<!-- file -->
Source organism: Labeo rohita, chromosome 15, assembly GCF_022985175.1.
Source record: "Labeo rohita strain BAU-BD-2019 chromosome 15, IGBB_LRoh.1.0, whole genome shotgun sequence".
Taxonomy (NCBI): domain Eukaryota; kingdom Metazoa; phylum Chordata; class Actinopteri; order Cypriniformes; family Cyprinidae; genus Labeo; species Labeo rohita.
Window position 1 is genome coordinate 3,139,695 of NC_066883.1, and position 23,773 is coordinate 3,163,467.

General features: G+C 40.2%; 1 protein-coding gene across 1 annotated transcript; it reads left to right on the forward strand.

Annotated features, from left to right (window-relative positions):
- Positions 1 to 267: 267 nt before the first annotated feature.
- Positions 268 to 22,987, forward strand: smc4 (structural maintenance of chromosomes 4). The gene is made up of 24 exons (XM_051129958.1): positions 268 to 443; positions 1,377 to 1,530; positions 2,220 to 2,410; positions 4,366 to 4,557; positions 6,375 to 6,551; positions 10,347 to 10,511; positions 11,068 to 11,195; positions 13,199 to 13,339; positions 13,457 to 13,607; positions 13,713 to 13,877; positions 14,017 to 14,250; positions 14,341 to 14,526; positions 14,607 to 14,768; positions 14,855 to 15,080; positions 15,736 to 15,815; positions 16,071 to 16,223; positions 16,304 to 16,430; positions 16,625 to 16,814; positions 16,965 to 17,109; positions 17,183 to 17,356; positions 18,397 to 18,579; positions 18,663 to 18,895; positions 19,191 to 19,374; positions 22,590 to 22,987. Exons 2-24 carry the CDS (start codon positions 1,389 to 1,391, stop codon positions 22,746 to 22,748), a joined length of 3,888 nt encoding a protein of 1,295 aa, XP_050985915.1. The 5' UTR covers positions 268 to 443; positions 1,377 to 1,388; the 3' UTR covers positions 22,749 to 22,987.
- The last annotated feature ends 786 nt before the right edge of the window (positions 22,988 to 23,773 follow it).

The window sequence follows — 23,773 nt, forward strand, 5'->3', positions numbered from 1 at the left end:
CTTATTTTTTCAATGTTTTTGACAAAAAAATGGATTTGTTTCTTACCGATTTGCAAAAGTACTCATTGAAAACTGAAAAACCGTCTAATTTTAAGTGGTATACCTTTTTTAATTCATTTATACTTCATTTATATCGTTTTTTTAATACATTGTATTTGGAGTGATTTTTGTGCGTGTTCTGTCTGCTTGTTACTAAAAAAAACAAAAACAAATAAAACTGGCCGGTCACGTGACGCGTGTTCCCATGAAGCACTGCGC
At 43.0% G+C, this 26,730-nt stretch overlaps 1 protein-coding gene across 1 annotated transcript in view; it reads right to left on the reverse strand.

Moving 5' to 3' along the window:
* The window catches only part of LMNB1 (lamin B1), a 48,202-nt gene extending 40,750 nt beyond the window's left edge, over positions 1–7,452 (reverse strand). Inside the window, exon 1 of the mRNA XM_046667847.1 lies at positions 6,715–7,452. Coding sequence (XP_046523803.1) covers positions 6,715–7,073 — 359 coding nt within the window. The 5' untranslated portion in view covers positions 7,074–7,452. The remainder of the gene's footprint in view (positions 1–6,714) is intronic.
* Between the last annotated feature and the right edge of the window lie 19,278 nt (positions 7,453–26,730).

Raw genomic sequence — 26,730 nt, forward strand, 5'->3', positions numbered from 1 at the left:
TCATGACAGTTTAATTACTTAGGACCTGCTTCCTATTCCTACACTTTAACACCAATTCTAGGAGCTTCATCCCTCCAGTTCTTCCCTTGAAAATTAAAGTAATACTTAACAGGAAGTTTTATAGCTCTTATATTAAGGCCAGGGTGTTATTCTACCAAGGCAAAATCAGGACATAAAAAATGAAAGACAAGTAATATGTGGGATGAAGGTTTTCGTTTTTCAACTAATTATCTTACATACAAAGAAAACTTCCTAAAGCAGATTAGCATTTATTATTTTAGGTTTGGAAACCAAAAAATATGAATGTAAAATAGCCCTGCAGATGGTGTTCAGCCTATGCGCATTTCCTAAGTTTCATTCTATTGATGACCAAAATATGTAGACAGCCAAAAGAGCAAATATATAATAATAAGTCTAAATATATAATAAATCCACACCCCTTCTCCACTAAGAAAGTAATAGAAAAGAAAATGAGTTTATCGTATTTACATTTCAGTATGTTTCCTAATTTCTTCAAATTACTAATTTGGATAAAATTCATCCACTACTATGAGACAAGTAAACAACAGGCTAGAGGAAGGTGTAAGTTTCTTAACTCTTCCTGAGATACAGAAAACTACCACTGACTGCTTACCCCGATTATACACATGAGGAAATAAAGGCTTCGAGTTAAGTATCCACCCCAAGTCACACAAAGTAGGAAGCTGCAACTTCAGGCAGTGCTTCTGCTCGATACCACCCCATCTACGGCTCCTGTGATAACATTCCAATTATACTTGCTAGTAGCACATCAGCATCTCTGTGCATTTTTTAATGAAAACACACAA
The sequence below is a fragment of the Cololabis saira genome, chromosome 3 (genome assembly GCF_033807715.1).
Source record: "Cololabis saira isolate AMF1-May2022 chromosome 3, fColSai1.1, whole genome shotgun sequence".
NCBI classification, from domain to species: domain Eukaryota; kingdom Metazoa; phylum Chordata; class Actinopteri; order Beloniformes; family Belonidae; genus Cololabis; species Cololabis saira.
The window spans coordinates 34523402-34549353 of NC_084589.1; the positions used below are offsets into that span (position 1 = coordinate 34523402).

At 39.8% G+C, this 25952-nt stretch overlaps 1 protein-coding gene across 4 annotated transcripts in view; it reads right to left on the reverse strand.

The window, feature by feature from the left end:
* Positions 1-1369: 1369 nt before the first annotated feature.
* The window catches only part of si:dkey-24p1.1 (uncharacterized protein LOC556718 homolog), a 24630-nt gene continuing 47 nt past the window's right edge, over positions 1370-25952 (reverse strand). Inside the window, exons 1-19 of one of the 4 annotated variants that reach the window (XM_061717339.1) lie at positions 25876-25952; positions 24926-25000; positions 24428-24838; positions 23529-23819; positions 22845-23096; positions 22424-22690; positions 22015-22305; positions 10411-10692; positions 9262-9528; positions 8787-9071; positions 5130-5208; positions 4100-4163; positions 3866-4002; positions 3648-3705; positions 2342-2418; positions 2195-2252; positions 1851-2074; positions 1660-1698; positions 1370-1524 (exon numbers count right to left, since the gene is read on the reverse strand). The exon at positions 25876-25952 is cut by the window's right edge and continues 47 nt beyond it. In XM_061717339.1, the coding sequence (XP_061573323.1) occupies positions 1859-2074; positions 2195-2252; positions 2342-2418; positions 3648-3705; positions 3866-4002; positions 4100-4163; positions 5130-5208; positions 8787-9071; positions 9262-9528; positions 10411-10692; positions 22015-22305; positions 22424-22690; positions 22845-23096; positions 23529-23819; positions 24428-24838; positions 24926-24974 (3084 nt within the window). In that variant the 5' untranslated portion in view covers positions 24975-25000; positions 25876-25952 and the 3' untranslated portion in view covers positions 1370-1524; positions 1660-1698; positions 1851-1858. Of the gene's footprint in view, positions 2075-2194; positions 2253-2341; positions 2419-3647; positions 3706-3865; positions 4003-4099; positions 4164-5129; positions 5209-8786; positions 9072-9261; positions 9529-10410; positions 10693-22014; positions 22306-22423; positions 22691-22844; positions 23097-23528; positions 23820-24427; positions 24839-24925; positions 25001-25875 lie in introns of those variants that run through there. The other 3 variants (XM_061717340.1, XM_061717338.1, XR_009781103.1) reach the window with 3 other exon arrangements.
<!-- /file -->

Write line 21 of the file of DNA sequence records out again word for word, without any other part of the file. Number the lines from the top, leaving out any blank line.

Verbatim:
The window spans coordinates 34523402-34549353 of NC_084589.1; the positions used below are offsets into that span (position 1 = coordinate 34523402).